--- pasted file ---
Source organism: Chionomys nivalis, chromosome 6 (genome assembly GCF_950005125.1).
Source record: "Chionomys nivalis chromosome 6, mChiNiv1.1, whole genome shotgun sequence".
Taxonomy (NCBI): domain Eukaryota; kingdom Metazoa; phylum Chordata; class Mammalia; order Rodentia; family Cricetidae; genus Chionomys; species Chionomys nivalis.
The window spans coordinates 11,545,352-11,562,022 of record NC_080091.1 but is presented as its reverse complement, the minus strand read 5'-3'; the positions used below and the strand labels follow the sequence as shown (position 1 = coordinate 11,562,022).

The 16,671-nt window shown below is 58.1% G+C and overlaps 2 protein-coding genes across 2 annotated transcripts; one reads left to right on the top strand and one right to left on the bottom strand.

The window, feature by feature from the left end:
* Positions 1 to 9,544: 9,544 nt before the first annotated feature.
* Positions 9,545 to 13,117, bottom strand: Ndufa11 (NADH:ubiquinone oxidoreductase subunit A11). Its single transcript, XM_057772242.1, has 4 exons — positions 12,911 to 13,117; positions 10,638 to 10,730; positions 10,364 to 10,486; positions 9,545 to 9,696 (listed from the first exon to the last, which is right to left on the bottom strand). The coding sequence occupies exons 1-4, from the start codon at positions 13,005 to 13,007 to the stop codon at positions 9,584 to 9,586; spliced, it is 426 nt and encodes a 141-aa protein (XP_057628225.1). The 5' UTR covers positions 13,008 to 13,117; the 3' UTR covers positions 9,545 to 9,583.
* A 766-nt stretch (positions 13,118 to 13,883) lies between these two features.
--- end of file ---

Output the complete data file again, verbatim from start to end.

Source organism: Chionomys nivalis, chromosome 6 (genome assembly GCF_950005125.1).
Source record: "Chionomys nivalis chromosome 6, mChiNiv1.1, whole genome shotgun sequence".
Taxonomy (NCBI): domain Eukaryota; kingdom Metazoa; phylum Chordata; class Mammalia; order Rodentia; family Cricetidae; genus Chionomys; species Chionomys nivalis.
The window spans coordinates 11,545,352-11,562,022 of record NC_080091.1 but is presented as its reverse complement, the minus strand read 5'-3'; the positions used below and the strand labels follow the sequence as shown (position 1 = coordinate 11,562,022).

The 16,671-nt window shown below is 58.1% G+C and overlaps 2 protein-coding genes across 2 annotated transcripts; one reads left to right on the top strand and one right to left on the bottom strand.

The window, feature by feature from the left end:
* Positions 1 to 9,544: 9,544 nt before the first annotated feature.
* Positions 9,545 to 13,117, bottom strand: Ndufa11 (NADH:ubiquinone oxidoreductase subunit A11). Its single transcript, XM_057772242.1, has 4 exons — positions 12,911 to 13,117; positions 10,638 to 10,730; positions 10,364 to 10,486; positions 9,545 to 9,696 (listed from the first exon to the last, which is right to left on the bottom strand). The coding sequence occupies exons 1-4, from the start codon at positions 13,005 to 13,007 to the stop codon at positions 9,584 to 9,586; spliced, it is 426 nt and encodes a 141-aa protein (XP_057628225.1). The 5' UTR covers positions 13,008 to 13,117; the 3' UTR covers positions 9,545 to 9,583.
* A 766-nt stretch (positions 13,118 to 13,883) lies between these two features.